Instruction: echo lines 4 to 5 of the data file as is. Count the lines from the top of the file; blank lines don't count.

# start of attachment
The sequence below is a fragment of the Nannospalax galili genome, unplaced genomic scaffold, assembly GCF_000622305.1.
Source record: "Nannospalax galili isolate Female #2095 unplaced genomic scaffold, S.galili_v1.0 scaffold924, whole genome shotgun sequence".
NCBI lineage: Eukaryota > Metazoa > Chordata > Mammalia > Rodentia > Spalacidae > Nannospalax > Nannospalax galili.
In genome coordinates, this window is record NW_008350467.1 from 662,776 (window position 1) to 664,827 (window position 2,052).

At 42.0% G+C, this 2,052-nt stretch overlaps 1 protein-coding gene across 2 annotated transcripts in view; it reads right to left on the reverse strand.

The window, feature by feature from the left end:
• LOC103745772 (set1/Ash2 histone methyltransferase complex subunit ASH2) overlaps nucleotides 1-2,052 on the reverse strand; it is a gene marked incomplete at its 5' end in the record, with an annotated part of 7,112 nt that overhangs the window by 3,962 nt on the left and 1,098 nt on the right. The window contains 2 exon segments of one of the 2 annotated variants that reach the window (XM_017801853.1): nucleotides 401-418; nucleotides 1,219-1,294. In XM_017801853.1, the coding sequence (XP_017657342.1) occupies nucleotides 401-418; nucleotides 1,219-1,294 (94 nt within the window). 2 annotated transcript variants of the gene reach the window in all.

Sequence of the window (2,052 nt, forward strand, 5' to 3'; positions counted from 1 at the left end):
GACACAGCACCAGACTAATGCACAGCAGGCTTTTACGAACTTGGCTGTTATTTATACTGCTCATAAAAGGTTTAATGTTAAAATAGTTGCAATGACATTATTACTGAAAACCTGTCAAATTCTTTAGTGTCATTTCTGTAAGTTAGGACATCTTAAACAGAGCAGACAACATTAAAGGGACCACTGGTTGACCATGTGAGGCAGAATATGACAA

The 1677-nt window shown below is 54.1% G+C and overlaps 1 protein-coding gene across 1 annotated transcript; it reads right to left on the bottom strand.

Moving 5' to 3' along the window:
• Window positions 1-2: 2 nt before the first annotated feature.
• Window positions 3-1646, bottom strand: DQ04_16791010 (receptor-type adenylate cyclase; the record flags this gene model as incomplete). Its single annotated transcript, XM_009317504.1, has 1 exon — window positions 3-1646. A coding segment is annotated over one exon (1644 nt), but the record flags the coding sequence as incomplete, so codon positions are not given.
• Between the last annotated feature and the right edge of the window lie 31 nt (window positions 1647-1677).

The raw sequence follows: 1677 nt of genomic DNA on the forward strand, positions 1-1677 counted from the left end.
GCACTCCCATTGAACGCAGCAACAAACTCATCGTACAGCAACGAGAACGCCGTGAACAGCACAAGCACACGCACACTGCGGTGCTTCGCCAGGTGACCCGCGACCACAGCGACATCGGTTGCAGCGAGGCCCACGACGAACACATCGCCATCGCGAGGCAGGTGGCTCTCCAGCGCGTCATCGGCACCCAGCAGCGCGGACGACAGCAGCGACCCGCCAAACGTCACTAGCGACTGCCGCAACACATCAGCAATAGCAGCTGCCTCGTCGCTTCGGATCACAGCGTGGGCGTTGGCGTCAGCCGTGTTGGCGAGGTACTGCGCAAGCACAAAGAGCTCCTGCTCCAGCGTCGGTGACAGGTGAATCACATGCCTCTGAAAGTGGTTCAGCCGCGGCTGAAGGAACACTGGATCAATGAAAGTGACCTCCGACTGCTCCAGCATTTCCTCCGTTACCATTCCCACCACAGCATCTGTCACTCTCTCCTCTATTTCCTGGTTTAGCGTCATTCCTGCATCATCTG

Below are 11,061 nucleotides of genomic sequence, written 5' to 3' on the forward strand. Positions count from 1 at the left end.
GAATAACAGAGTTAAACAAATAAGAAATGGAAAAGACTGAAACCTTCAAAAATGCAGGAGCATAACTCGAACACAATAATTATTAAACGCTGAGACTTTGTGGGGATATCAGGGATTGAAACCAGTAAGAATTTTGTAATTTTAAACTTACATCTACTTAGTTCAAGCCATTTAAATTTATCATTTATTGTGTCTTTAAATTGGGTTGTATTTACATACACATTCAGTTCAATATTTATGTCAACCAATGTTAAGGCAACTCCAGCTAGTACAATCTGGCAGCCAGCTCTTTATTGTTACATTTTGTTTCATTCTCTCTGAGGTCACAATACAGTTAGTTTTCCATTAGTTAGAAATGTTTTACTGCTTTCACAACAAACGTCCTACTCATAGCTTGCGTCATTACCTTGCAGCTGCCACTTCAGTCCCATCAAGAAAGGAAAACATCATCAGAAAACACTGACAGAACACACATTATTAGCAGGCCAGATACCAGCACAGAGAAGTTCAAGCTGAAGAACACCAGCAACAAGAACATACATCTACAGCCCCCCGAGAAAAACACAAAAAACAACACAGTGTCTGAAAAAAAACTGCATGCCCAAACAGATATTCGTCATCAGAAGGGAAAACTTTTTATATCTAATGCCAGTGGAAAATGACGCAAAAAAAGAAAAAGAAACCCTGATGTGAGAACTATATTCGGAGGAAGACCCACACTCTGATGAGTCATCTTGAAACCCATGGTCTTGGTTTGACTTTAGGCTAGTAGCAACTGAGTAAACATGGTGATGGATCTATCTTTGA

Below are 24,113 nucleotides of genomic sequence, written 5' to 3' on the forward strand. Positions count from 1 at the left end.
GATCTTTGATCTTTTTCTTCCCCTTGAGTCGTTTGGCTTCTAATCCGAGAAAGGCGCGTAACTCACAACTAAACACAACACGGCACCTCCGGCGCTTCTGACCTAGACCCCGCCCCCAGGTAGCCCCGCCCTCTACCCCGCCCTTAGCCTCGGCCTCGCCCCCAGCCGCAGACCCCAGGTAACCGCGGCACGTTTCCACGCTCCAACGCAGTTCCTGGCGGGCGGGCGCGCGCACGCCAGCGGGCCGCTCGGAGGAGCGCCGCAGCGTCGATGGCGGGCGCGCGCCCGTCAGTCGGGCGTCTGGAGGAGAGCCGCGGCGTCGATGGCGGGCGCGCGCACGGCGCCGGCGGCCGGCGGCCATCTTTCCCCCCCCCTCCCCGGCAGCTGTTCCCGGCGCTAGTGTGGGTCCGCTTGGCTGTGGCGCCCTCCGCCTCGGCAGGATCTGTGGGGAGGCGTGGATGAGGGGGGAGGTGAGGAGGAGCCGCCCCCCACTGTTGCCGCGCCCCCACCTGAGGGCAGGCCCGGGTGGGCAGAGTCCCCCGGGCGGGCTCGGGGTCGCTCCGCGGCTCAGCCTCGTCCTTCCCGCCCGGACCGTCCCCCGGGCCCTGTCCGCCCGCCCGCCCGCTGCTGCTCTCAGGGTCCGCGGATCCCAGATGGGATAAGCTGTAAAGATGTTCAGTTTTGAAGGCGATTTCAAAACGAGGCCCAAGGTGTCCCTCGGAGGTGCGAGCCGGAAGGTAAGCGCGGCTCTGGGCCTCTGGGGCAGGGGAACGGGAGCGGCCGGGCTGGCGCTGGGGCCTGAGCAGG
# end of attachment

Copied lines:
In genome coordinates, this window is record NW_008350467.1 from 662,776 (window position 1) to 664,827 (window position 2,052).

At 42.0% G+C, this 2,052-nt stretch overlaps 1 protein-coding gene across 2 annotated transcripts in view; it reads right to left on the reverse strand.